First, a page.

FOR OVER A DECADE, efforts have been made in several venues at the United Nations to promote the concept that States have an obligation to adopt and enforce laws against the “defamation of religions.” Some of the countries that support these efforts already have such legislation in place in the form of blasphemy or similar laws that prohibit injuring religious sentiments or insulting religious figures and leaders. Those who support the concept of “defamation of religions” argue that prohibitions such as these are necessary to fight incitement to discrimination, hostility, and violence, as well as to protect freedom of religion. But the facts tell a very different story.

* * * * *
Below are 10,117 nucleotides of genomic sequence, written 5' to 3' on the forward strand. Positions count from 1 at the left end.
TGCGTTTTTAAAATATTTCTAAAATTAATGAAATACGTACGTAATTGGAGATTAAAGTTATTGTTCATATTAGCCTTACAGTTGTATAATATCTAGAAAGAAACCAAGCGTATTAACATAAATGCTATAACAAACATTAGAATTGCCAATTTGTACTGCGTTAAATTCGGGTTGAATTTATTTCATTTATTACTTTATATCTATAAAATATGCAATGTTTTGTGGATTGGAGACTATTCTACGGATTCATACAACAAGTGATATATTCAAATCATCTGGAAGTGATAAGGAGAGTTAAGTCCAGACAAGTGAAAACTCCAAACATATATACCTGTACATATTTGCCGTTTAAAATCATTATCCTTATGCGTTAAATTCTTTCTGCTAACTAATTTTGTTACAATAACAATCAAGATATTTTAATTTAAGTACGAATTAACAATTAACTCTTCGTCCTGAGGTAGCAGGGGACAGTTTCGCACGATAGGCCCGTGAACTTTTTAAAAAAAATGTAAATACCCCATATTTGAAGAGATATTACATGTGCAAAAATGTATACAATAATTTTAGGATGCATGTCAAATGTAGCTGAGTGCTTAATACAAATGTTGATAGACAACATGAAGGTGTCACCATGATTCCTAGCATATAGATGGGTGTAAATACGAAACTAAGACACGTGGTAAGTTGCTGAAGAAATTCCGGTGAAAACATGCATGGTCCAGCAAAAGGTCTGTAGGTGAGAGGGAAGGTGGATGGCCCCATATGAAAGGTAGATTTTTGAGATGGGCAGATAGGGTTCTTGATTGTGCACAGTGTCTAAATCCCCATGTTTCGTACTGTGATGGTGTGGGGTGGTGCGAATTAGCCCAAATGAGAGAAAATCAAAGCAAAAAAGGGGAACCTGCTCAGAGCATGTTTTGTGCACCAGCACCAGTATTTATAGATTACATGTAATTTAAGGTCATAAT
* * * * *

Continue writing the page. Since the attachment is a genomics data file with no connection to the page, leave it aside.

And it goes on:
Such laws risk promoting an atmosphere of intolerance by providing a context in which governments can restrict freedom of expression, thought, and religion, and can result in devastating consequences for those holding religious views that differ from the majority religion, as well as for adherents to minority faiths. The loose and unclear language of these laws empowers majorities against dissenters and the state against individuals. Governments and individuals frequently abuse national blasphemy laws not only to stifle dissent and debate, but to harass rivals, legitimize violence, and settle petty disputes.
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